You know that ATSC TV tuner inside your set that lets you get free, over-the-air HD broadcasts from an antenna? In the near future it will no longer work. If you want to continue getting free TV broadcasts, you’ll either need to get a new TV or use an adapter (or dongle), like many of us had to do during the digital TV transition that ended analog broadcasts signals.
That's because a new digital broadcast standard, called ATSC 3.0, is already in the works. But you actually don’t have to start worrying about the ATSC 3.0 digital broadcast standard quite yet, since we're still about two years away from a final standard. And broadcasters will then have to upgrade all their equipment and existing infrastructure, which is designed to work with the current ATSC 1.0 standard.
Why a new broadcast standard?
The ATSC 1.0 standard was developed more than 20 years ago, before most people had any idea of the prominent role the Internet, streaming video, and mobile devices such as tablets and smartphones would play in how we watch TV. To accommodate these, and other, shifts in TV viewing, the broadcast industry started working on a new, more modern digital transmission system that can simultaneously deliver signals to both fixed and mobile devices.
There are several advantages to ATSC 3.0 digital broadcast standard. For one, it uses TV spectrum more efficiently than the current standard, and it includes better compression. That will enable broadcasters to transmit higher-quality 4K signals with high-quality, immersive audio to those with Ultra HD TVs. It will also give broadcasters the option to offer multiple channels within that same bandwidth, plus the ability to simultaneously broadcast to TVs in the home and to mobile users on smart phones and tablets. In addition, since the ATSC 3.0 digital broadcast standard is based on Internet Protocol, it will let broadcasters transmit content developed for and sent over the Internet. This will allow them to create new hybrid services and augment regular TV broadcasts with greater interactivity.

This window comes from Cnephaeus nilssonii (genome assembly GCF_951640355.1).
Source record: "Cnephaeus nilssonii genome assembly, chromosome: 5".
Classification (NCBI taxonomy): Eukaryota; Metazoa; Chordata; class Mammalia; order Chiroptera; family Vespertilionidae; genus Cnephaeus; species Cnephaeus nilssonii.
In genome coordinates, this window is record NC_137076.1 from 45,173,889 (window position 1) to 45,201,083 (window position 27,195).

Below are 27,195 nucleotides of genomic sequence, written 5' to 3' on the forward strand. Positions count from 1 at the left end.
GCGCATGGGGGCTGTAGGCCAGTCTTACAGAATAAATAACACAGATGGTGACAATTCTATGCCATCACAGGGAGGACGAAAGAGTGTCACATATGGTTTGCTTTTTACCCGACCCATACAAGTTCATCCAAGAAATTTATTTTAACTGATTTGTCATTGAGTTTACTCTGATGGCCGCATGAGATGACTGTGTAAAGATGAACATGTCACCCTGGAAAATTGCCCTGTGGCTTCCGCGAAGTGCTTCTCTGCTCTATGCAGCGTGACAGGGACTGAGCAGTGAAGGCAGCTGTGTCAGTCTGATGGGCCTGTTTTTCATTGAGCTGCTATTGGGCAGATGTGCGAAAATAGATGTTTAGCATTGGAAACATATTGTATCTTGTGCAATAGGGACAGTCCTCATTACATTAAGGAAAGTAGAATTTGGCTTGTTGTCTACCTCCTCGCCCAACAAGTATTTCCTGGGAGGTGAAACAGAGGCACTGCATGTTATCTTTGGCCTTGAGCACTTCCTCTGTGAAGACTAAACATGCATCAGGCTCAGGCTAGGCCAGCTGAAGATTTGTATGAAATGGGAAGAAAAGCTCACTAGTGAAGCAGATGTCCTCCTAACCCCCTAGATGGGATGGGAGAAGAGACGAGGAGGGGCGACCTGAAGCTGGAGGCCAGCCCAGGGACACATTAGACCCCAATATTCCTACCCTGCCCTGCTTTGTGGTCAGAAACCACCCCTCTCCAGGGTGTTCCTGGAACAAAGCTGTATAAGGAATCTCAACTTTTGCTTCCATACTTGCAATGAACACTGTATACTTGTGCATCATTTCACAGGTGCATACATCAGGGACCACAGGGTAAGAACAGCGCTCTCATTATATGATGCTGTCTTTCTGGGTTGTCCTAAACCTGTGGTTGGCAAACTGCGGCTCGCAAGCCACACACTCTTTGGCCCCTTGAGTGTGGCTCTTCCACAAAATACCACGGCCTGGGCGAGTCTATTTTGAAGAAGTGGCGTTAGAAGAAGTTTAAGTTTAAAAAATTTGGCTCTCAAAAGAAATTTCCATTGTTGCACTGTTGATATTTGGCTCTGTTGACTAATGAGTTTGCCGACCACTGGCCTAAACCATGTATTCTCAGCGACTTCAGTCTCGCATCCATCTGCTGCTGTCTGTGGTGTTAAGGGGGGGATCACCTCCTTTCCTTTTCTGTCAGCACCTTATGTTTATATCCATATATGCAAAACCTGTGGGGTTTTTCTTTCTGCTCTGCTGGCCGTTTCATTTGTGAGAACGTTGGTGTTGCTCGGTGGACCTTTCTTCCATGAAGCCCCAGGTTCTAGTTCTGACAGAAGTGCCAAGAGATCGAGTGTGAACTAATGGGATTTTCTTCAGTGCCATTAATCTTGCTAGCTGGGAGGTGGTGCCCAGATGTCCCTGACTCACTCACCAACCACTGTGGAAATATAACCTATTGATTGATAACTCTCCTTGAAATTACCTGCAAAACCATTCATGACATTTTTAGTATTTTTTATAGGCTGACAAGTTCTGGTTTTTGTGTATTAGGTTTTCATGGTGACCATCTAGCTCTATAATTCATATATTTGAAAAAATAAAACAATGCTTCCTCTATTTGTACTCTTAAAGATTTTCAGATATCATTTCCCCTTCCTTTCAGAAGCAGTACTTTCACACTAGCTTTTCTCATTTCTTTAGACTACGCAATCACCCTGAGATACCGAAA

Are you using an antenna and are excited about a new digital broadcast TV standard? Let us know by adding a comment below.
At the very earliest, the final ATSC 3.0 digital broadcast standard won’t be finalized and approved until 2017, after a series of tests and an evaluation process takes place. And it’s quite likely that its rollout will get pushed even further into the future by broadcasters. It won’t happen until the FCC’s auction of TV spectrum is completed, at which time current stations will get “repacked” at the lower end of the spectrum to free up space in the upper UHF frequencies, which will be used for expanding mobile broadband.
Once the transition to the ATSC 3.0 digital broadcast standard does occur, it's unlikely you'll be able to use the ATSC 1.0 digital tuners in current TVs. There won't be enough TV spectrum available for broadcasters to simulcast both ATSC 1.0 and ATSC 3.0 signals.
So there may not be a transitional period like there was when the industry moved to all-digital TV broadcasts but continued to provide analog signals to give consumers time to adapt. One proposal is for broadcasters to share spectrum, so that one station would allow others in its market to broadcast ATSC 1.0 over its channels to ease the transition. It’s also unclear whether the FCC will be willing or able to provide subsidies for converter boxes or dongles, as it did during the DTV transition.
—James K. Willcox
Copyright © 2005-2015 Consumers Union of U.S., Inc. No reproduction, in whole or in part, without written permission. Consumer Reports has no relationship with any advertisers on this site.